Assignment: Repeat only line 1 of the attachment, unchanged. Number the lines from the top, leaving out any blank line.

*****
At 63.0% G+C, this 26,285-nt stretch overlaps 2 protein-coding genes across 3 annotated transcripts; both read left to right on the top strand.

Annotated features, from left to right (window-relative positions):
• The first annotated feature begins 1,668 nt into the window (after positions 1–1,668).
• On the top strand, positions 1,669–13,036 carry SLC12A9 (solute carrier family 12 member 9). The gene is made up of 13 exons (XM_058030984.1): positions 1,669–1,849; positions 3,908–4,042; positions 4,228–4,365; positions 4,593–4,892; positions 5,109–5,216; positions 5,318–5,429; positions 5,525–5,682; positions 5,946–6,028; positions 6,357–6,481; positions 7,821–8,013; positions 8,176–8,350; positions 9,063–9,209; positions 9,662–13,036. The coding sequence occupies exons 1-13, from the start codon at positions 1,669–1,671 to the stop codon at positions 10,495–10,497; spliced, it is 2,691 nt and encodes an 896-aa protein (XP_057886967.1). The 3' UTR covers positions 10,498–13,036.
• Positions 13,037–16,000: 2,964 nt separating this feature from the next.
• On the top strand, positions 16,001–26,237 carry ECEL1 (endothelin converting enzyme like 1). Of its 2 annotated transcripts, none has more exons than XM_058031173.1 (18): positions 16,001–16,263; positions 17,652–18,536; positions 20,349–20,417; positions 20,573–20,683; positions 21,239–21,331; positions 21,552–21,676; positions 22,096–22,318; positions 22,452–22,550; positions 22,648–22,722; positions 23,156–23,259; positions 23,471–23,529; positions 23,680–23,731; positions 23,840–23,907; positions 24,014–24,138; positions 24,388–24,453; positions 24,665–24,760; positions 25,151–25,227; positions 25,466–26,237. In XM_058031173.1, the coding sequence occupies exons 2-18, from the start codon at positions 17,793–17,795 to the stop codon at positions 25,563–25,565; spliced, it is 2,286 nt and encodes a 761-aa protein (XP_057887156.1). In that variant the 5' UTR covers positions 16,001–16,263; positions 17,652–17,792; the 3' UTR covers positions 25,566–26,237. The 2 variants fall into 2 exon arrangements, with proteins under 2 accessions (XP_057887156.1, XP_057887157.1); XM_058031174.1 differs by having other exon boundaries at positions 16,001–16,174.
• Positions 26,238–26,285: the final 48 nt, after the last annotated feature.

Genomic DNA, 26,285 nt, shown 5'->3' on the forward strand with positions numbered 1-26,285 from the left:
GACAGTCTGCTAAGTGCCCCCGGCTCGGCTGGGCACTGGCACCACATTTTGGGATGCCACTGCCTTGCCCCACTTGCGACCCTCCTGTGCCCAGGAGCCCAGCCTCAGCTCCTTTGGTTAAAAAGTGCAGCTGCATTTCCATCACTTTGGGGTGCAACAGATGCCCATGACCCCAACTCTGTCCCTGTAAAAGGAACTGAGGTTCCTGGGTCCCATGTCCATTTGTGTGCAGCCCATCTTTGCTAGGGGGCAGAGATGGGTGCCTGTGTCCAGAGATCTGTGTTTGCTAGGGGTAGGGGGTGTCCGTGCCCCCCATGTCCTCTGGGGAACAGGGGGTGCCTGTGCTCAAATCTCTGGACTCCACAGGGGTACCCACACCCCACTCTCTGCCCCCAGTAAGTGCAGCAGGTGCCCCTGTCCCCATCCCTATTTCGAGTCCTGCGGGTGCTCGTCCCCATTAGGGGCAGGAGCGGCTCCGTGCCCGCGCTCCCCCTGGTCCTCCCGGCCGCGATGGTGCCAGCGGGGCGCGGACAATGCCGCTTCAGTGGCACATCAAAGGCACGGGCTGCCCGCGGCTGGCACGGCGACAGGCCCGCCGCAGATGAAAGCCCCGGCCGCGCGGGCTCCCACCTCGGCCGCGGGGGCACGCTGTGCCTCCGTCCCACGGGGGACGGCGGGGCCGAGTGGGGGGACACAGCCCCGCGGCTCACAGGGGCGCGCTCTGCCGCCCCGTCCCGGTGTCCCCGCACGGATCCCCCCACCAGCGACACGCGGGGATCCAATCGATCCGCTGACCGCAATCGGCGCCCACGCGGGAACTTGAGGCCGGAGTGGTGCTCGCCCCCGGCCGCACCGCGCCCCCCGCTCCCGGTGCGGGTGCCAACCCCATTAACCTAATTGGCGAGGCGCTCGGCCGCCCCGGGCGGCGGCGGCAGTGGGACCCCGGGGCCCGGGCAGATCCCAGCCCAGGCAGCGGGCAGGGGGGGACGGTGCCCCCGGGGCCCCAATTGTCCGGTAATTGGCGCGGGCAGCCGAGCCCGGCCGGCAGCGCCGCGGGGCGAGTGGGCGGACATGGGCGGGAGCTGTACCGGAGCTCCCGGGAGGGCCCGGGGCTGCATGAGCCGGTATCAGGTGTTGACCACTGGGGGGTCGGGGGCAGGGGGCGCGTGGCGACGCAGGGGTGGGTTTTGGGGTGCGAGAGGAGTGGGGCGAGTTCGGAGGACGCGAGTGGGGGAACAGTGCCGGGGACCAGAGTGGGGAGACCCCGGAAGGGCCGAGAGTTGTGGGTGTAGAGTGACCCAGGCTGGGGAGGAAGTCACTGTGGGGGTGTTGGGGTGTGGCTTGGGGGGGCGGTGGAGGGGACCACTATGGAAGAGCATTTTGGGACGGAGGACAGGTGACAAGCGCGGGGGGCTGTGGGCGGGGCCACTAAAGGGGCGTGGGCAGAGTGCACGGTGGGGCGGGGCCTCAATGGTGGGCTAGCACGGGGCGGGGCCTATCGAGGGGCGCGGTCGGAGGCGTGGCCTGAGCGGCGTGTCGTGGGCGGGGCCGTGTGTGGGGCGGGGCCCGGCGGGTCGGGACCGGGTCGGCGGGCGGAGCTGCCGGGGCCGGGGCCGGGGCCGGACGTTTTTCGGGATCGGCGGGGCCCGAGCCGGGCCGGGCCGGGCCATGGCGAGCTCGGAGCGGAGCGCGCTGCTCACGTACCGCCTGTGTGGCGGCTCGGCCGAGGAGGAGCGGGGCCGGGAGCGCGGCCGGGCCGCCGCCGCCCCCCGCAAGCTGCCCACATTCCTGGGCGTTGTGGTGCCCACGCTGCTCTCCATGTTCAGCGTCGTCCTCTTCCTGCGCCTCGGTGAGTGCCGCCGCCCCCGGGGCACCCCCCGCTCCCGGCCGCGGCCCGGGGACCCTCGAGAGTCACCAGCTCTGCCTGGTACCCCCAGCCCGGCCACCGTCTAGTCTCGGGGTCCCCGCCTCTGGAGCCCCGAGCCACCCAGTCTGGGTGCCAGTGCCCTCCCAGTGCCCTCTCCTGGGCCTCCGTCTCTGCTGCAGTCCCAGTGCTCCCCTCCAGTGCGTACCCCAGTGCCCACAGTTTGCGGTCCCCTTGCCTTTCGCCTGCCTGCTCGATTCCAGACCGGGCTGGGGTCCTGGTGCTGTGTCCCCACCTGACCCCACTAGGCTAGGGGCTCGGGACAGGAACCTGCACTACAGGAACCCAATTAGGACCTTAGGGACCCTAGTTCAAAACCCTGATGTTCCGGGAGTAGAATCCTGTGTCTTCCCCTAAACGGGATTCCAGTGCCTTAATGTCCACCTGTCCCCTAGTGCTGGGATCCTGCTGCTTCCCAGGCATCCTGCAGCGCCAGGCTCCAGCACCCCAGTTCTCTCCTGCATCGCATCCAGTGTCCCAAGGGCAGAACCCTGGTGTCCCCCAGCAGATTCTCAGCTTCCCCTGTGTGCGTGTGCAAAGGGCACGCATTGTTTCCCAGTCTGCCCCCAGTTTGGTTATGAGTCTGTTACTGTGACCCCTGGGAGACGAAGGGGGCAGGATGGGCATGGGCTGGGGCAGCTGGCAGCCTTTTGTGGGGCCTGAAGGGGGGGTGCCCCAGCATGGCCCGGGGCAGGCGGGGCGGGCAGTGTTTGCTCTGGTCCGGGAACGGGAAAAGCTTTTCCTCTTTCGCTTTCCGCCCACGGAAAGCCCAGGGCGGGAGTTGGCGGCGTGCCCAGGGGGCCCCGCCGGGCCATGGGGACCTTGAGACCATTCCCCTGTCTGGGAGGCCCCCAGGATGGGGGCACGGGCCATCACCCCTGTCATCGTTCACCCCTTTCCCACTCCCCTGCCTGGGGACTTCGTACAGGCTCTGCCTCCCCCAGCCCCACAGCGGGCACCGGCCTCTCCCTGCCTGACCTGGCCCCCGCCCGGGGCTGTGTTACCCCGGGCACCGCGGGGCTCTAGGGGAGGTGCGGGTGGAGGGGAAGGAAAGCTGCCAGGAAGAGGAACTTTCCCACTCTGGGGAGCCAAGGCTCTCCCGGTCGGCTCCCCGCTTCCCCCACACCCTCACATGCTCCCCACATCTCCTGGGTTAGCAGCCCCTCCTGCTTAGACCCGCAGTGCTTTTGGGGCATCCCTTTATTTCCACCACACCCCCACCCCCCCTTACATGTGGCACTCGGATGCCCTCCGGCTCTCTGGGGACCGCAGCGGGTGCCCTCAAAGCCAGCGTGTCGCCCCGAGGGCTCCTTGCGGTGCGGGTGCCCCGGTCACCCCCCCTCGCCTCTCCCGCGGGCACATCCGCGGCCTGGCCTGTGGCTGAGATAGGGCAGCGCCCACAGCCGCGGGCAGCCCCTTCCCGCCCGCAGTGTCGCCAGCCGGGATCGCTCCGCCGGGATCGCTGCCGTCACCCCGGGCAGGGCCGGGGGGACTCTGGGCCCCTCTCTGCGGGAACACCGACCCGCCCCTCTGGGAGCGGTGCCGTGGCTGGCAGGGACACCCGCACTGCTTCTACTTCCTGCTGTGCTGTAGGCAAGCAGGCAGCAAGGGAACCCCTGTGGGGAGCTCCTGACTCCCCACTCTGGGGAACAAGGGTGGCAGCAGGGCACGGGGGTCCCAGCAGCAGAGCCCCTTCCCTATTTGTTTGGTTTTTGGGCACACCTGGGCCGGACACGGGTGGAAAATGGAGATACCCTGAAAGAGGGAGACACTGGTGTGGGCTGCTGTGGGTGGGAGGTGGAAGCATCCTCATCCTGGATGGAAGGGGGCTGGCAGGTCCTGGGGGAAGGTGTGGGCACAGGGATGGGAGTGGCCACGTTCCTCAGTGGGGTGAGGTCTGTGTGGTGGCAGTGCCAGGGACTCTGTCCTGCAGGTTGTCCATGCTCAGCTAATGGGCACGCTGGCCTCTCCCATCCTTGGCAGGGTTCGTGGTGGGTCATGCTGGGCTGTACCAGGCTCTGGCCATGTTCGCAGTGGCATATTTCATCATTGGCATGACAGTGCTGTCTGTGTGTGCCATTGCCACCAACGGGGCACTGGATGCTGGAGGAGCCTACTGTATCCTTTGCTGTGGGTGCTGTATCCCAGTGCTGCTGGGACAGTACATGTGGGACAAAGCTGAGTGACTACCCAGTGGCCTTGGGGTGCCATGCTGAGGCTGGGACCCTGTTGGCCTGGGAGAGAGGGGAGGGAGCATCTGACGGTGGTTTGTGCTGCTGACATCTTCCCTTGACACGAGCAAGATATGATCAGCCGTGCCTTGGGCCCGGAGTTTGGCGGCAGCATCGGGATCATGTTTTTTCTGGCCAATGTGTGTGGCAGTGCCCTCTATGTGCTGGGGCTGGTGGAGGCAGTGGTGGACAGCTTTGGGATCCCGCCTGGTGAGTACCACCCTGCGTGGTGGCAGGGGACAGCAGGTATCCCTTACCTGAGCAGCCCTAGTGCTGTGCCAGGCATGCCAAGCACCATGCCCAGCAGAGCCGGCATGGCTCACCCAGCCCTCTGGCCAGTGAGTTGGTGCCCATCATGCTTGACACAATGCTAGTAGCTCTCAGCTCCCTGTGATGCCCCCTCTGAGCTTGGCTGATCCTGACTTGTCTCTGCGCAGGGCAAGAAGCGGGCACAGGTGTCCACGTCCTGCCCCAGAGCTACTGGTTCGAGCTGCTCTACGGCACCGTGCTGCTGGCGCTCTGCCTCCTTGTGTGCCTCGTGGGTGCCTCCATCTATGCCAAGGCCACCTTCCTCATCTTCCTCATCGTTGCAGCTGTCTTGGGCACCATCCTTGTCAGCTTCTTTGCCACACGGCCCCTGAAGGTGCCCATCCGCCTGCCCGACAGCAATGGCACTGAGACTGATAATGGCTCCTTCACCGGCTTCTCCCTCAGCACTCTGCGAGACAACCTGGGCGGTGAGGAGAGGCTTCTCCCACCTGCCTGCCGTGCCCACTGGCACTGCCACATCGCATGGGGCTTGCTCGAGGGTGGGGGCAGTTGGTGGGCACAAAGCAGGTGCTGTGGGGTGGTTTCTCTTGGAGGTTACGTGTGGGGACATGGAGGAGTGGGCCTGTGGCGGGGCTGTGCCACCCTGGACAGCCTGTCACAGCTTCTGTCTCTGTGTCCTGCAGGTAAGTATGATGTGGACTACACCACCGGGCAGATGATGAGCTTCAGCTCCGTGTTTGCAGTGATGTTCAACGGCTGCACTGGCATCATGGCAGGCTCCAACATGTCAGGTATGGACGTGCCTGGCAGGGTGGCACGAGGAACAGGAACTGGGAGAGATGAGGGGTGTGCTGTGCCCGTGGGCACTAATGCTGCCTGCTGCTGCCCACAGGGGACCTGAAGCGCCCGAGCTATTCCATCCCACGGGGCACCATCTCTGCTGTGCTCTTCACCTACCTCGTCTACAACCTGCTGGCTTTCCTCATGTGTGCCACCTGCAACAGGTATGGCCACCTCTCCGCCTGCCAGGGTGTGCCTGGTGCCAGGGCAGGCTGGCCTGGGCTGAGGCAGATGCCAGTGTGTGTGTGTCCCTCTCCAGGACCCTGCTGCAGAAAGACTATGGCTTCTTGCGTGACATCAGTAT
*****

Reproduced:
At 63.0% G+C, this 26,285-nt stretch overlaps 2 protein-coding genes across 3 annotated transcripts; both read left to right on the top strand.